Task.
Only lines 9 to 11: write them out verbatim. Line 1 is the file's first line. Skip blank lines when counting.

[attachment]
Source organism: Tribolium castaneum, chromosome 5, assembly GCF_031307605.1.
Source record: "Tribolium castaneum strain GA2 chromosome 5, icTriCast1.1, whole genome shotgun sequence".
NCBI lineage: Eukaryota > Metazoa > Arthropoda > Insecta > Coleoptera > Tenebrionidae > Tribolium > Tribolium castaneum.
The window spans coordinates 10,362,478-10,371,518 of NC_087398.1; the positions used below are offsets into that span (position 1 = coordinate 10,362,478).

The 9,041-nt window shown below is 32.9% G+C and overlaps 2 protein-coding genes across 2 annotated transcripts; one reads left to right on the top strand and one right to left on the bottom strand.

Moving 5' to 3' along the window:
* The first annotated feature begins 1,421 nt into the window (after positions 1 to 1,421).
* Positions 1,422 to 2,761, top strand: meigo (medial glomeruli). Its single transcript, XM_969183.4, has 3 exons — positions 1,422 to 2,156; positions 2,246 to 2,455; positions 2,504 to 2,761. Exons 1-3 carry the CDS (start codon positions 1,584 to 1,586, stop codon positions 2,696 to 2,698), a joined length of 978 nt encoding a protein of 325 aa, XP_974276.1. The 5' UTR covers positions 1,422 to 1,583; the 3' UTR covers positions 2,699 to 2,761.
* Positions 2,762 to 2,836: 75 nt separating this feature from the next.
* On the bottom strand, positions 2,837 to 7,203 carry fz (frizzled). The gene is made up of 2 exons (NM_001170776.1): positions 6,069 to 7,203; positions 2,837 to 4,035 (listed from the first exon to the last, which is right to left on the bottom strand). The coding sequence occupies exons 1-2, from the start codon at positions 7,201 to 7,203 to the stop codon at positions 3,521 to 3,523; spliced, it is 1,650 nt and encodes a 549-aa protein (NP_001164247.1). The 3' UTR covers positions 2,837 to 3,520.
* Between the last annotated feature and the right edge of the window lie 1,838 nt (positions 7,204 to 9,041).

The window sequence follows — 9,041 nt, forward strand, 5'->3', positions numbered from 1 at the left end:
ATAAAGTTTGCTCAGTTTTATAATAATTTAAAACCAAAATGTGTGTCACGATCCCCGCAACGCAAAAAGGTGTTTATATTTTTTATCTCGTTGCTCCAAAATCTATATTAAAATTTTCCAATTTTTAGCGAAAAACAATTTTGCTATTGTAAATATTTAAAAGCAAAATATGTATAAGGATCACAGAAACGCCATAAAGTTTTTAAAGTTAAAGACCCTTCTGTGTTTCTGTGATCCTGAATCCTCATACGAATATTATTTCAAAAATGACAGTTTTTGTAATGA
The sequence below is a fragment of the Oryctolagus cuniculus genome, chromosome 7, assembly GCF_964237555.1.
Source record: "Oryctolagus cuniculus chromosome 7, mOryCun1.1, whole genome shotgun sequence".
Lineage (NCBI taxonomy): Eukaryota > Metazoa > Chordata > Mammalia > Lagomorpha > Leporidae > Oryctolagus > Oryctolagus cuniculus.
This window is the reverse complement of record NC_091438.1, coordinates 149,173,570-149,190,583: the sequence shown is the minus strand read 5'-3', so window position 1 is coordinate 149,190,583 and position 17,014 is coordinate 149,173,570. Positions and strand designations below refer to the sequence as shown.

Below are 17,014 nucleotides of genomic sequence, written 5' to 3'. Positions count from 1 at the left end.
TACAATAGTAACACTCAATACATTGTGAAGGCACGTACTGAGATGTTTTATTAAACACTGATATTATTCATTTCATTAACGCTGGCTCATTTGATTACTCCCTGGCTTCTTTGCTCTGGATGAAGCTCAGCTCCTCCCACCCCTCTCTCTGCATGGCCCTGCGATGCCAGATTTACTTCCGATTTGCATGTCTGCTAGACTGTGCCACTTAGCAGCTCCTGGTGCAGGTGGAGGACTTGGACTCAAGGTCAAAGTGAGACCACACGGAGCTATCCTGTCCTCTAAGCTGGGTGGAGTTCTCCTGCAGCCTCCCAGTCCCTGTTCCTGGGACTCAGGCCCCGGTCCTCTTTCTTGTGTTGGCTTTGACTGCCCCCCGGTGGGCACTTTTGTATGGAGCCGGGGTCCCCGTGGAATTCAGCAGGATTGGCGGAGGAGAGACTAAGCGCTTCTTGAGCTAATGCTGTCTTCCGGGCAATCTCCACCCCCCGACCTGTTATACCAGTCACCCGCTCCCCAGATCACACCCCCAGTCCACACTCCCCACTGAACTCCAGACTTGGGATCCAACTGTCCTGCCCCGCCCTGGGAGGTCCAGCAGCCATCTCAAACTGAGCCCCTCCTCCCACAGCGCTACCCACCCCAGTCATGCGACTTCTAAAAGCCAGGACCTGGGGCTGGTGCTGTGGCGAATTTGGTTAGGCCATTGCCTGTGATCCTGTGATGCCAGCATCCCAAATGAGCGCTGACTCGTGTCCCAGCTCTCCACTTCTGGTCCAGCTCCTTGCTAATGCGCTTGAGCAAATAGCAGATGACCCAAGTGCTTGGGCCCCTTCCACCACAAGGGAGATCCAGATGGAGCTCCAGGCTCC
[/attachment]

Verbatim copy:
* Positions 2,762 to 2,836: 75 nt separating this feature from the next.
* On the bottom strand, positions 2,837 to 7,203 carry fz (frizzled). The gene is made up of 2 exons (NM_001170776.1): positions 6,069 to 7,203; positions 2,837 to 4,035 (listed from the first exon to the last, which is right to left on the bottom strand). The coding sequence occupies exons 1-2, from the start codon at positions 7,201 to 7,203 to the stop codon at positions 3,521 to 3,523; spliced, it is 1,650 nt and encodes a 549-aa protein (NP_001164247.1). The 3' UTR covers positions 2,837 to 3,520.
* Between the last annotated feature and the right edge of the window lie 1,838 nt (positions 7,204 to 9,041).